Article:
The late Steve Jobs once said:

“Creativity is just connecting things. When you ask creative people how they did something, they feel a little guilty because they didn’t really do it, they just saw something. It seemed obvious to them after a while. That’s because they were able to connect experiences they’ve had and synthesize new things.”

Which brings us to the problem with traditional software like Evernote, Dropbox or Pinterest. In these tools text, images and links are categorised, tagged and filed away into separate buckets, waiting for the all-powerful search bar to find them later. These are systems designed to store things, not see how they fit together. Which means they don’t work the way creative people actually think.

Milanote is different.


Like other tools, Milanote lets you store all the things you need to organise a creative project—notes, images, links, files, videos and tasks. But unlike other tools those items aren’t hidden away in silos. Instead, the drag and drop interface lets you put them side by side on an infinite virtual pinboard.

Things you add stay exactly where you put them—there’s no snapping in place to a predefined layout. If you like, you can add organisation and structure using lines, arrows and whitespace. But you can also just sit back and admire the beautiful mess you’ve created.


According to Milanote’s CEO Ollie Campbell:

“The creative process isn’t linear or predictable. Milanote is based on the idea that behind every great piece of work is a lot of research, thinking and planning that is often messy, unstructured and takes time to evolve.”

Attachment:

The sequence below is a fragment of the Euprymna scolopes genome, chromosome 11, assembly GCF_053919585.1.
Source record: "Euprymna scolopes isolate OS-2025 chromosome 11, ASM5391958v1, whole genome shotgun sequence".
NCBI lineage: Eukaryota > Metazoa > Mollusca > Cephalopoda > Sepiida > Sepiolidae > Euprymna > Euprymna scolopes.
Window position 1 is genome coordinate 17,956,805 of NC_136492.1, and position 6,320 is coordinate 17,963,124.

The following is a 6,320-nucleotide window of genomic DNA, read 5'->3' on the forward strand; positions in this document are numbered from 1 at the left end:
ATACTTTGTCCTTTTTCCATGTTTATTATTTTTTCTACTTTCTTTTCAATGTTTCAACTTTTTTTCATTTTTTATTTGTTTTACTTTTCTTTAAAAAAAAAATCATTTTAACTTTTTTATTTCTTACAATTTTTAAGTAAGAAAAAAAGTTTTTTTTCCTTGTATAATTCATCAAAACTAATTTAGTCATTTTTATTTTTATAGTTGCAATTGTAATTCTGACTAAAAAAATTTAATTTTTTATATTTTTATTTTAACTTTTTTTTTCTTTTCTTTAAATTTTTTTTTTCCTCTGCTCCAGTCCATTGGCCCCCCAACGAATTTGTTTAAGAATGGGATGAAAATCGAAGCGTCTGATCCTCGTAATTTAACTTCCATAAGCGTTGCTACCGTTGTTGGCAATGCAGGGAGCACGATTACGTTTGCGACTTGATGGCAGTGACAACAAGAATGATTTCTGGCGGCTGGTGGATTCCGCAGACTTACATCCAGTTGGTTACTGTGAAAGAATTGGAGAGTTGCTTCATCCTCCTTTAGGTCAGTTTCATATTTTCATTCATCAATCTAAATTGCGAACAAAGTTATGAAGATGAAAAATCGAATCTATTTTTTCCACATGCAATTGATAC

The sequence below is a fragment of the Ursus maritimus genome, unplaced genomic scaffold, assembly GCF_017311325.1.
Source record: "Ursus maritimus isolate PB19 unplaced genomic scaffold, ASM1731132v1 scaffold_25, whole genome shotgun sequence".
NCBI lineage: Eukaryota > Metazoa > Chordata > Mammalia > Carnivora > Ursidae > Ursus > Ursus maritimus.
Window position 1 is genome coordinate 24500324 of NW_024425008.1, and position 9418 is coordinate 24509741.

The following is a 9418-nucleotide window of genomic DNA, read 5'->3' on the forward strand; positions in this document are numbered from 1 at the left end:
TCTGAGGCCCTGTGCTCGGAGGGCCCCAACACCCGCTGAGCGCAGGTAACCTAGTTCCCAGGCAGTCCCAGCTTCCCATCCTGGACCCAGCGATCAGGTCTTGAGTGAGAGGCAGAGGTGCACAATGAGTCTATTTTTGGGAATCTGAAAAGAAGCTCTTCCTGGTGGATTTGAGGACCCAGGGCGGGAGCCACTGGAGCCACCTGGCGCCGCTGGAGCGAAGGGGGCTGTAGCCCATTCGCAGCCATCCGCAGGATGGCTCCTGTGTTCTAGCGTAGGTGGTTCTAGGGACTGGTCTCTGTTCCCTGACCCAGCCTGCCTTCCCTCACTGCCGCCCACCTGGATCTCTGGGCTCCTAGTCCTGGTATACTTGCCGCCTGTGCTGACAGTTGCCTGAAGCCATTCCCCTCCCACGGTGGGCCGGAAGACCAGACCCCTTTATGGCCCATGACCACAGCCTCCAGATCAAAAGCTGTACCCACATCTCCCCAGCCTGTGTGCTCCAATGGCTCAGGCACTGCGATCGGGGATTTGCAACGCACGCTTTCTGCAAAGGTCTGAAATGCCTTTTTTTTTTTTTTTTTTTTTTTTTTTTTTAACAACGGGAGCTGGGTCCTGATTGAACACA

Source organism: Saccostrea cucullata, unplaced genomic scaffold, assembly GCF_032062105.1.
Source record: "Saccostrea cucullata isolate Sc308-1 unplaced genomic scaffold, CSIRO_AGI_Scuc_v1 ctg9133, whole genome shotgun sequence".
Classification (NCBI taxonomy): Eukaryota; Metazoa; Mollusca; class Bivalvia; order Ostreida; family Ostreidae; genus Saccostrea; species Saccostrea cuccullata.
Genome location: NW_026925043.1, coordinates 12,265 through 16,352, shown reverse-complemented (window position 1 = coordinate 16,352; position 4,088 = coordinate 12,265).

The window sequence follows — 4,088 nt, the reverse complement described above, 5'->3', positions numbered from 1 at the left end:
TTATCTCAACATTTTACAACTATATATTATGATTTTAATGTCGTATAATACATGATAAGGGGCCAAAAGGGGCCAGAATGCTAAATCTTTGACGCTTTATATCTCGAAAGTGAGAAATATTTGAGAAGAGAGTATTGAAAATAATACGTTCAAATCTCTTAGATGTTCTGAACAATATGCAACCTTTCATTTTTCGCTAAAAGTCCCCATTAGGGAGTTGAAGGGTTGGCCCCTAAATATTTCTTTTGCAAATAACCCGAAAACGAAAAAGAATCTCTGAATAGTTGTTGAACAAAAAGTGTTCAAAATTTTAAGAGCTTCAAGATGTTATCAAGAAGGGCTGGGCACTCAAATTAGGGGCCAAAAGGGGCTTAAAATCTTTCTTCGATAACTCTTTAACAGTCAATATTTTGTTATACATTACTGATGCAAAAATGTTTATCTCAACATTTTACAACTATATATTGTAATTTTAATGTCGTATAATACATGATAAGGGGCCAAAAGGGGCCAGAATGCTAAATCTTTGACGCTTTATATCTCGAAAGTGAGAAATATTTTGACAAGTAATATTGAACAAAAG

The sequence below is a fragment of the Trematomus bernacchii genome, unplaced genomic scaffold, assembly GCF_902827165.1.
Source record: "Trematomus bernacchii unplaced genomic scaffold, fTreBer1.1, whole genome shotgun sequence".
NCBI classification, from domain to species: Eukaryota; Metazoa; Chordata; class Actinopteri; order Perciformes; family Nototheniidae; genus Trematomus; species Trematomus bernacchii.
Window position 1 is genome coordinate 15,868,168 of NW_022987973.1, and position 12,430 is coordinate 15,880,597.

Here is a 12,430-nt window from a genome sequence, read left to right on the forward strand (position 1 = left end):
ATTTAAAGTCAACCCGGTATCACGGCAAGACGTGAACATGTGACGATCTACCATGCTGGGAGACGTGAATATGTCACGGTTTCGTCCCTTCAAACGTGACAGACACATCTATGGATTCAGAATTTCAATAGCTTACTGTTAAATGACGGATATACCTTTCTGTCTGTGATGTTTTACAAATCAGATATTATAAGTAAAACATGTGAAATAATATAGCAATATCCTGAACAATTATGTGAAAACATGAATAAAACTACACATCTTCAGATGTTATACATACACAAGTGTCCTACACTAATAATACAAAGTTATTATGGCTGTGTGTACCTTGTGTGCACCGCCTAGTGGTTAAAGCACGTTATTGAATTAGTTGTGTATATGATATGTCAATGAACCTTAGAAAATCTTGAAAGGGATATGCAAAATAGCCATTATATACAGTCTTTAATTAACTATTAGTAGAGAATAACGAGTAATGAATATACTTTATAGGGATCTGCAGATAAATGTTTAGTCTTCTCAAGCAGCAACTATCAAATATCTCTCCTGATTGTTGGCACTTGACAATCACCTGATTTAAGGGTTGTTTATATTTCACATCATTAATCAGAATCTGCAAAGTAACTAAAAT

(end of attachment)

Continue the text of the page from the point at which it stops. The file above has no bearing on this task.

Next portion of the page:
Which might be why it feels less like a piece of traditional software, and more like working on a wall in a creative studio.

This flexibility means you can arrange inspiration images into a moodboard, add notes explaining your ideas, get feedback from a client and map out tasks on a project—all in one place.


Lots of solo creatives (like Frank Chimero) use Milanote, but the product has also been adopted by creative teams inside companies like Apple, Uber, Sony, Nike and more.

“Milanote has become our digital, 5-foot foam board … a way to look at inspiration, see process and critique work.” — Jeremy Perez Cruz, Creative Director @ Uber

Milanote is free to use, but if you want to go pro (for unlimited space and extra features) you can get 20% off forever with the coupon code ‘heydesigner20‘. Note: this code expires on the 31st of December 2018.

Full disclosure: This article is sponsored by Milanote.